Amabella Is Victim-Blamed On 'Big Little Lies'

by Caitlin Flynn
Hilary Bronwyn Gayle/HBO

Big Little Lies is centered around one murder mystery, but violence is ever-present on the show. Whether it's Jane's constant, intrusive flashbacks to her rape or Celeste's increasingly violent marriage, many of the show's main characters have already coped with life-changing assaults. It's no coincidence that a choking incident in the first grade classroom at Otter Bay School is key to the plot from day one. We still don't know who's bullying Amabella on Big Little Lies, but her situation is a reminder of why it's often so difficult for girls and women to come forward about abuse and assault.

When Renata spots what appears to be a bite mark on her daughter's back in the March 19 episode "Once Bitten," she's understandably beside herself. Amabella refuses to say who's hurting her — presumably because the bully threatened her in some way. It doesn't take long for Renata to lose patience with Amabella and berate her for not being strong enough to stand up for herself. As she storms off, Renata reminds everyone who's listening that she taught herself to be strong and sends a clear message that she'd never allow herself to be victimized. I definitely cut Renata slack here, because she's purely acting out despair that her child is being bullied and she can't protect her. But, unfortunately, her approach comes off as victim-blaming. She makes it seem like Amabella's fear makes her weak, and therefore she's partially responsible for what's happening to her.

As a parent, it must be a painful line — Renata's desire to teach her daughter to be strong and stand up for herself is an important one. But, her approach to to Amabella's situation shows why victims of all ages often feel alone and ashamed. When people behave as though fighting back and speaking up should be easy, many victims blame themselves and become even more hesitant to talk about the abuse.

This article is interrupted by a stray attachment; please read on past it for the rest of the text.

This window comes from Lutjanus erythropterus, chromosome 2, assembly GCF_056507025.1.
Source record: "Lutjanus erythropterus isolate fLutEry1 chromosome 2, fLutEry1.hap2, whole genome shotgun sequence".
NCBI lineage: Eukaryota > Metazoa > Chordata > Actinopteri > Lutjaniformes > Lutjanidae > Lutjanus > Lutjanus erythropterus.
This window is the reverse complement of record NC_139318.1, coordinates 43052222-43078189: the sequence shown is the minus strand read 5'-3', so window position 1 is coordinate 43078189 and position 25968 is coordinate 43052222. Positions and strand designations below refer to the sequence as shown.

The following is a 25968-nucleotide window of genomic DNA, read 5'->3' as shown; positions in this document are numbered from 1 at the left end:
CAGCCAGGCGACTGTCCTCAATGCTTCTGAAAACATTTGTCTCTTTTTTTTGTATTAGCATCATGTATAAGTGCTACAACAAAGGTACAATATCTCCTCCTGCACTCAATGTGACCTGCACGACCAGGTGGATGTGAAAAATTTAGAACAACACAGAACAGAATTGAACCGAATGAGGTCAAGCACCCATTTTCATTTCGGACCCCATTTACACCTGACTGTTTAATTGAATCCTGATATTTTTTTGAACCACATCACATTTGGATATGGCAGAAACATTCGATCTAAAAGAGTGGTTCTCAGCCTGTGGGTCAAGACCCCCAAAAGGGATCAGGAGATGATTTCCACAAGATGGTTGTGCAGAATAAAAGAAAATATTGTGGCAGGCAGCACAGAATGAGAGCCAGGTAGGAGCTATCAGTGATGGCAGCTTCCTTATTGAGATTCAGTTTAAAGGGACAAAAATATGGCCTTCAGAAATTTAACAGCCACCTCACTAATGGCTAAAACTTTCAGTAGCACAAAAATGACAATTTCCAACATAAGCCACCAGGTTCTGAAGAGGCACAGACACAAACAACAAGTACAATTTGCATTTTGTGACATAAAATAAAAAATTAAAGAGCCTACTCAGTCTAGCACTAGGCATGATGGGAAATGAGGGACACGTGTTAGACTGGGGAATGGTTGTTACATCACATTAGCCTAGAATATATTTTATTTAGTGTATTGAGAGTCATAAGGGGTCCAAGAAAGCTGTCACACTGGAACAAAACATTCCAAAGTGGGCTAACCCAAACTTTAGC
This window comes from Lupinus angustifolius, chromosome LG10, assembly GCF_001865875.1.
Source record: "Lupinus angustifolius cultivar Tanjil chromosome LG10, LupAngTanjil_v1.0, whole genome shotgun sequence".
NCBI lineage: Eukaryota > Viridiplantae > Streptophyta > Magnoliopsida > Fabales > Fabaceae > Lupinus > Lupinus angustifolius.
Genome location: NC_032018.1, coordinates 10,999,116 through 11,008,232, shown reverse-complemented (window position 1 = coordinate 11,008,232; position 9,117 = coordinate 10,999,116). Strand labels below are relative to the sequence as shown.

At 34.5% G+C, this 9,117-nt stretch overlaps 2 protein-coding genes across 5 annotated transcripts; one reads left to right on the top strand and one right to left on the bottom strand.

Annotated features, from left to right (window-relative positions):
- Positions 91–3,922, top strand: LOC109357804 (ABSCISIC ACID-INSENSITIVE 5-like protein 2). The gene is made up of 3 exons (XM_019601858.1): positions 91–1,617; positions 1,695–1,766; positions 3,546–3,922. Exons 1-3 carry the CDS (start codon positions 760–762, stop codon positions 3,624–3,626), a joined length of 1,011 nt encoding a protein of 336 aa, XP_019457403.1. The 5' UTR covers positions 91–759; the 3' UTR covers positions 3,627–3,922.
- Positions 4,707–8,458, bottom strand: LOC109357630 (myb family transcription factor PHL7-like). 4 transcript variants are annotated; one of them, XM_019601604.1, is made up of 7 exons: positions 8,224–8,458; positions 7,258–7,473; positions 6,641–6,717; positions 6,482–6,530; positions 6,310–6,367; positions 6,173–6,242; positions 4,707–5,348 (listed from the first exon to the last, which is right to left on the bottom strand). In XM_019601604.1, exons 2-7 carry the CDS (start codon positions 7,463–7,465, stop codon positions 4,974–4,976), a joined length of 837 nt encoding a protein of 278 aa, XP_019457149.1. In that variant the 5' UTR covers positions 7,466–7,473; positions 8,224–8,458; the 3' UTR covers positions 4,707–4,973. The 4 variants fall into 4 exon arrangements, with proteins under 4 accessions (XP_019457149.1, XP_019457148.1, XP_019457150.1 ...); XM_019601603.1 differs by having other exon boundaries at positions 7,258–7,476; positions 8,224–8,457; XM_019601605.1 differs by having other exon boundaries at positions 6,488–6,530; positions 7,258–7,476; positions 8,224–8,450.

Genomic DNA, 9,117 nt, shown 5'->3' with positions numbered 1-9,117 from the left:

Hilary Bronwyn Gayle/HBO

Amabella's dad Gordon has a far calmer, gentler reaction — but he, too, inadvertently falls into a form of victim-blaming when he tells his daughter the bully may be hurting someone else and he knows she wouldn't want that. This dialogue will likely hit close to home for viewers who have decided not to press charges after being assaulted — many of us have been asked, "but what if he does it to someone else?" as though the possibility never occurred to us. Again, it's well-intentioned and people often think they're empowering survivors when they say this — but what it really does is throw the blame back to the girl or woman who's been attacked. The narrative needs to shift so it's instilled in everyone, female and male, from an early age that a violent bully or criminal is the sole person responsible for their actions.

In many ways, the words Renata and Gordon use when talking to Amabella could just as easily be spoken to Jane or Celeste. Like so many other survivors, Jane didn't report her rape and therefore people may question whether or not she's somehow, just a tiny bit culpable if he assaults another woman. Celeste fights back, but by some people's standards she's a weak person because she stays with a man who physically abuses her. The fact that a six-year-old girl is faced with such severe bullying is a reminder of just how early this cultural and social conditioning begins.

The result is a vicious cycle of silence, self-loathing, and a path for abusers to act without consequences. At this point, it seems safe to assume the person bullying Amabella is either Josh or Max — because, contrary to what Celeste wants to believe, it's impossible that they haven't noticed Perry's behavior. One of the twins interrupted an altercation in the March 12 episode, and Celeste's therapist told her it's likely the children know about the abuse.

Hilary Bronwyn Gayle/HBO

Jane understandably frets that there may be something inherently wrong with Ziggy that she can't fix — all she knows about his father is that he's a violent man who rapes and chokes women. But it's far more likely that whoever's abusing Amabella is mimicking behavior that is normal and acceptable in their own home. The twins adore Perry, and he's been shown choking Celeste multiple times — so it seems like the abuse has already had a deep impact not just on the couple's children, but on at least one classmate as well. And both Jane and Celeste were choked, prompting viewers to speculate that Perry may in fact be Saxon Banks.

Amabella's in first grade, but her plight mirrors that of people like Jane and Celeste. It's a somber reminder that when we're speaking to anyone we fear is in danger, the worst thing we can do is make them feel as though their silence or failure to fight back makes them weak or, in some way, deserving of the abuse.